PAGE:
Somehow or another, the modern hackerspace isn’t centered around table saws, drill presses, band saws, lathes, or mills. The 3D printer and laser cutter are the tools of the future. No one has yet figured out how to build a 3D printer or laser cutter out of several hundred pounds of cast iron, so until then [Chad] will lead the charge modifying old table saws into these modern machine tools.
The build logs for the laser engraver and 3D printer are pic heavy and text lean, but there’s enough detail to make a few educated guesses. Both of these machines use Craftsman table saws from the early to mid 1950s for the chassis. Inside each chassis, the rails, belts, and shafts that make up a Cartesian bot are installed, and the electronics are tucked gently inside.
There’s a lot of creativity in this build; the electronics for the 3D printer are tucked away in the shell of the old motor. For the laser cutter, the focus adjustment is the same knob that used to lock the blade at an angle.
While this may look like a waste of two beautiful tools, keep in mind these are equivalent to contractor saws you can pick up at Home Depot for $500 today. They’re not professional cabinet saws, they just look really pretty. They’re still a solid piece of metal, though, and refurbishing the frames into useful tools is probably the best thing you could do with them.
The Midwest RepRap Festival is over – forever. This was the last one. Apparently enough people complained that Goshen, Indiana wasn’t in the midwest. The number of Dairy Queens I passed contradicts this, but whatever. Next year, there’s going to be a different con in Goshen. Same content, different name. If you have a suggestion, you know where to put it.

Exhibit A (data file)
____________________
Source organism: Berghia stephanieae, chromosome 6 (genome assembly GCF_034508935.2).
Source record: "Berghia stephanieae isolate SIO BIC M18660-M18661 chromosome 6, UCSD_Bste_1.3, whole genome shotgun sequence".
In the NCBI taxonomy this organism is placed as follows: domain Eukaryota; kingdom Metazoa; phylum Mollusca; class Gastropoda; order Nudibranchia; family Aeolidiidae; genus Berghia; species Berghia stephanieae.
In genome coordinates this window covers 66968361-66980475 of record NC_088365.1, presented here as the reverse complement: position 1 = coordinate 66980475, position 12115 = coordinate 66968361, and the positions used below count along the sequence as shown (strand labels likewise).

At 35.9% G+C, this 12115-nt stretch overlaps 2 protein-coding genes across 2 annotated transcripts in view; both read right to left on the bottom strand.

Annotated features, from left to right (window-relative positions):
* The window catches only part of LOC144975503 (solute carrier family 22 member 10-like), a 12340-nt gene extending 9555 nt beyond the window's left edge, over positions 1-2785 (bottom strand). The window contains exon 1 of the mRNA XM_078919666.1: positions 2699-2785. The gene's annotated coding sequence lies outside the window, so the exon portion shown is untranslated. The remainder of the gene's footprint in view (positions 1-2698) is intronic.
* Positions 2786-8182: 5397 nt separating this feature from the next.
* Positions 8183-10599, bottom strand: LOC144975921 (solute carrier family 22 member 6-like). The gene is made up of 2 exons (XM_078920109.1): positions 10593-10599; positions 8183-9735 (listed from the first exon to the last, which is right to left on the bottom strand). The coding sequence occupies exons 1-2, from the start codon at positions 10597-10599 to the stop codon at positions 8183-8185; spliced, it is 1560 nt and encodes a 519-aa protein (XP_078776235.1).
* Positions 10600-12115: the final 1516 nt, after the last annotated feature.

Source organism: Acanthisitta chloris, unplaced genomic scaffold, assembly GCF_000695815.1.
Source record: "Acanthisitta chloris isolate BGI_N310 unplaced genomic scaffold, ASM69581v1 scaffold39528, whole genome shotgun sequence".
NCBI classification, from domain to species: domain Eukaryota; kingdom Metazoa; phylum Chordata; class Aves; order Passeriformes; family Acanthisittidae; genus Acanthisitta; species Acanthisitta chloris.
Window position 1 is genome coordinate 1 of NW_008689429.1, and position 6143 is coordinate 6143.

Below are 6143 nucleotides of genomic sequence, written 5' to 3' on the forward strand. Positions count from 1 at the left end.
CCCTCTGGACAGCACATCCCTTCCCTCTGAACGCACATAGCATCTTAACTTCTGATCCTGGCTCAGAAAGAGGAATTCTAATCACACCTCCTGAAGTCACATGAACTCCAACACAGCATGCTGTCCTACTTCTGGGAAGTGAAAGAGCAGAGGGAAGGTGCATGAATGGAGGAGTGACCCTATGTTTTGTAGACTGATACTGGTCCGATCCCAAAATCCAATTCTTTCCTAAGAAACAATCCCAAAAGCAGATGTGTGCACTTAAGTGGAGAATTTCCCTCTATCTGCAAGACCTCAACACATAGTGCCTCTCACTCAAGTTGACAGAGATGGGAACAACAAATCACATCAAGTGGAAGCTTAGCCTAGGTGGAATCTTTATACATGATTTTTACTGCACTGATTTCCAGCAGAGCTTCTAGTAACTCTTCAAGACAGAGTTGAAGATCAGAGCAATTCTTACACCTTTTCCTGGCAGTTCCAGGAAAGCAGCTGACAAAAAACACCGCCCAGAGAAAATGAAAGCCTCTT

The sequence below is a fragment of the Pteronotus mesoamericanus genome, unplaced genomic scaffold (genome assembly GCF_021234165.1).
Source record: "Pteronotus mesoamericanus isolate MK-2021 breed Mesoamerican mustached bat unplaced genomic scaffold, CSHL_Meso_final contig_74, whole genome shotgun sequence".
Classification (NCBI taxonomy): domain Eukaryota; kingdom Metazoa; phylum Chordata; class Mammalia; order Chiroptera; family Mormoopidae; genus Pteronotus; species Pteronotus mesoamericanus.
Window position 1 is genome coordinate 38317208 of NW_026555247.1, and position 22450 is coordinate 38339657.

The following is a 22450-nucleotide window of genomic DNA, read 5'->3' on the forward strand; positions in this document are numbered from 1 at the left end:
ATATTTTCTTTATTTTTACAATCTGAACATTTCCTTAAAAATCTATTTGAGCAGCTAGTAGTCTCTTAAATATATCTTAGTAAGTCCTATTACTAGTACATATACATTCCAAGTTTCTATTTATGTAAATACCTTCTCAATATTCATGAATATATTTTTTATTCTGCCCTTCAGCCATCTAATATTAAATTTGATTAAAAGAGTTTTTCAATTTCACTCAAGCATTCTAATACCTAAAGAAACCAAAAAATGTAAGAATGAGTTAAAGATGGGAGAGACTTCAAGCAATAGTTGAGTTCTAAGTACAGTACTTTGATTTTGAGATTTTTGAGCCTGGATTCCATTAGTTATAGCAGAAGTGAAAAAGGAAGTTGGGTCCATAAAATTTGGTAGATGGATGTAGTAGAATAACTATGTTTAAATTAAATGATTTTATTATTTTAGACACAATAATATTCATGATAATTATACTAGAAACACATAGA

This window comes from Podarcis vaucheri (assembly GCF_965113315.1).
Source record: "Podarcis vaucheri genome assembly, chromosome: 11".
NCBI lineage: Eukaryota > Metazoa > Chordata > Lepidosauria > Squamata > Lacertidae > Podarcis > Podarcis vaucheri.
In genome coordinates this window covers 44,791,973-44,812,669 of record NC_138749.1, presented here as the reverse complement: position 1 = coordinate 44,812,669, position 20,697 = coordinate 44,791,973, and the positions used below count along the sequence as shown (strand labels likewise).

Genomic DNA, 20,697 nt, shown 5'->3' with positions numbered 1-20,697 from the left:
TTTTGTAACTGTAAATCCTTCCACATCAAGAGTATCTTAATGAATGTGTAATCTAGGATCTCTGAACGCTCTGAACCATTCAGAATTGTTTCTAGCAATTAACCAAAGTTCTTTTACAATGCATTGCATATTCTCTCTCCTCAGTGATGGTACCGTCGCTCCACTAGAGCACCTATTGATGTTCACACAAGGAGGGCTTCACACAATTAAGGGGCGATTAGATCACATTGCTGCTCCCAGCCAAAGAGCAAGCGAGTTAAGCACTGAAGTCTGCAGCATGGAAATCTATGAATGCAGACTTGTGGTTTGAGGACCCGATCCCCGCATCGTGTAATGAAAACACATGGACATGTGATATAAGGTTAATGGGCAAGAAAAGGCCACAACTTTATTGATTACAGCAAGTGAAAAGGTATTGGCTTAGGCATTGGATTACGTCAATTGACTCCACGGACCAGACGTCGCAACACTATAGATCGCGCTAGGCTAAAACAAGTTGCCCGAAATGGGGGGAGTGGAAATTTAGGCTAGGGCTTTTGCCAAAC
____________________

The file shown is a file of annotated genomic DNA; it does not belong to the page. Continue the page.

The Groot fail
What the infill looks like on the PartDaddy
The world’s largest 3D printed trash can. People were taking pictures of them standing next to it.
Contaminated with masterbatch
I promised the world’s largest 3D printed trash can, and I gave you the world’s largest 3D printed trash can. This gigantic orange vase was printed on the PartDaddy, SeeMeCNC’s 18-foot tall delta printer a few months ago at the NYC Maker Faire. I have been using this as a trash can in my basement since then, making me one of the only people who have their trash can on Wikipedia.
Speaking of the PartDaddy, this is what a fail looks like. The first PartDaddy print was a Groot, a 13-hour long print job. It was left running overnight, but it ran out of PLA pellets sometime around 4 in the morning. If you’re wondering what the black band is around the Groot’s face is, here’s the breakdown:
The PartDaddy sucks PLA pellets up from a trash can (that’s not 3D printed), and dispenses it into a hopper above the print head. This hopper was 3D printed on the PartDaddy, and there is still a little bit of colarant dust in there. When the PLA pellets run out, that dust is embedded in the extrusion. When you realize that masterbatch is only about 5% of the finished plastic, it doesn’t take much black dust to discolor a print.
Yes, this is a print fail that could have been fixed by having an all-night bash. A few other people left their printers running overnight including [The Great Fredini] and his Scan-A-Rama. This was a Rostock Max that had something wonky happen with the Bowden. There was filament everywhere.
How about some Star Wars droids? An R2 from the Droid Builder’s Club was there, but there was also the beginnings of a completely 3D printed Roger. While we’re on the subject of plastic robots that will fall apart at a moment’s notice, there was a K’NEX 3D printer. Yes, it’s made almost entirely out of K’NEX, and it did work at one time. Those orange parts sitting next to it? Those came out of the K’NEX printer. If you’re looking for the definitive RepStrap, there ‘ya go.
Roger Roger, or a B1 Battle Droid
Lincoln death mask in bronzefill. Patinaed with vinegar.
For the last few months, metal filaments – PLA with tiny particles of copper, brass, bronze, iron, or aluminum have been available. MRRF was the first place where you could see them all together. A few things of note: these filaments are heavy – the printed objects actually feel like they’re made out of metal. They’re actually metal, too: the iron-based filaments had a tiny bit of red corrosion, and the Lincoln death mask above was treated with acetic acid. These filaments are also expensive, around $100 for 1kg. Still, if you want to print something that will be around in 100 years, this is what you should get.